The fault in our stars by John Green

tfiosBook Name: The fault in our stars

Author: John Green

Pages: 313

Genre: YA fiction

My Rating: 5 out of 5

Format: Kindle eBook

GoodReads’ words: Despite the tumor-shrinking medical miracle that has bought her a few years, Hazel has never been anything but terminal, her final chapter inscribed upon diagnosis. But when a gorgeous plot twist named Augustus Waters suddenly appears at Cancer Kid Support Group, Hazel’s story is about to be completely rewritten.

My Words: Now, I am a sucker for romantic stories especially those with star-crossed lovers. But, I have to say this: I don’t deal very well with sad books/movies/stories/etc. I really don’t! They all leave me with a feeling of sorrow and melancholy so much so, that I fear I might go into depression. Okay, that was a lil exaggerated but in general that’s how I feel about sad stories. And this was the main reason I couldn’t bring myself to read ‘The fault in our stars’. But the reviews and reputation of this book made me want to read it more and more. I finally put behind my conflicting emotions and bought this on my kindle. I will say this: this book made my heart ache and my eyes burn with tears, but I am immensely glad I read it.

There was just so much emotion in the pages of this book that it was so hard not to feel them. There is so much that I want to say about this book but I am afraid I won’t do proper justice. This is just a sackful of emotions and I wanted to write on it when I am no longer in its reading zone. This was my first John Green book to read. And I have to say I fell in love with his writing. And I fell in love with this book. With Hazel. With Gus.

So this is a story of two terminally ill people who fall in love. And there are many books on terminal illness out there. I have a shelf full of Nicholas Sparks books reflecting some of those stories. So what’s special about this book? This is not a story about healthy people learning a lesson from those who are sick. This is not a story about the trials and tribulations of the sick people and how bravely they fight it. This is a story that portrays that we have very little to no power over the pain that life presents us with. But thoroughly demonstrates the ultimate power we have regarding how we receive that hurt. And what we make of it. Because every one of us is more than that from which we suffer. We are more than our sicknesses. We are more than our failures. We are more than our shortcomings and weaknesses. Much more. Our sicknesses and failures do not have to consume our whole life. There’s always a new sunrise in the womb of the night. It is rather about life and making peace with the unfairness of it. And I think this story has showcased that beautifully.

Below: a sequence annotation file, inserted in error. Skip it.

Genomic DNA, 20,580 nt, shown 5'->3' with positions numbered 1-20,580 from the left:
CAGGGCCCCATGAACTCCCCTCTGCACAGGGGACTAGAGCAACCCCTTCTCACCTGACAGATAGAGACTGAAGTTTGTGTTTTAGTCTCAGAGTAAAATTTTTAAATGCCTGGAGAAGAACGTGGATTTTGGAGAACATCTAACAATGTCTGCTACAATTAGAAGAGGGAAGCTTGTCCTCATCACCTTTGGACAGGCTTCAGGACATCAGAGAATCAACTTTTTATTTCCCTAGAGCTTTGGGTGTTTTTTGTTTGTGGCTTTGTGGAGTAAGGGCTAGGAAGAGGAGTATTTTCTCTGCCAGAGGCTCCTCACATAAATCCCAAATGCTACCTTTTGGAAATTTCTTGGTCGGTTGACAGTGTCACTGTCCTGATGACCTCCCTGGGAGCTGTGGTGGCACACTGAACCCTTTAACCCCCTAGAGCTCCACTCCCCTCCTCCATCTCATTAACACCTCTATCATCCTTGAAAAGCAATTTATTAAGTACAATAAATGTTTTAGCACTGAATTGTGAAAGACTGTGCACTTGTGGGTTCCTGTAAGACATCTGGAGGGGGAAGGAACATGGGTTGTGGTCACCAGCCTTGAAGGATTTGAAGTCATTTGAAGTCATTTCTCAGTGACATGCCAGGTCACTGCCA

It is a love story—a beautiful, heartbreaking, gut-wrenching love story, proving that people who are sick, even terminally so, can fall in love. They can fall in love, and they can remain in love. They can have their happily ever after too. In many ways, love that knows and realizes its own mortality strengthens itself. Because it keeps savoring the moments because it knows that any second can be its last. This book has really broken my heart into tiny little pieces.

Never was Shakespeare more wrong than when he had Cassius note, “The fault, dear Brutus, is not in our stars. But in ourselves.”

That’s not to say that this story wallows in gloom and gravitas — far from it. It’s funny. I laughed out loud – and when I wasn’t doing that I snickered and grinned. John Green has a way with sarcastic humor. I even smiled quite a bit throughout the first half of the book. There were some great exchanges that had me grinning. How could you not, when the protagonists are a bunch of cancer patients, each with their own bodily inadequacies, and all willing to poke fun at themselves? The characters admittedly know they are their own walking punchline – A blind guy, a legless guy, and a girl with an oxygen tank walk into a bar 😉
I also shed a few soft tears, but the laughter came first, and the tears were earned.

Oh! John Green! You are a phenomenal writer. Yes, you may be a little pretentious and self-indulgent, but there is just something magical in the way you string your sentences together that I can’t help but admire and forgive you. It’s simple, deep and humorous all at the same time. And I forgive you, John Green to make me sit with a dictionary while reading his book. The feature on my kindle that interprets meanings instantly also helped!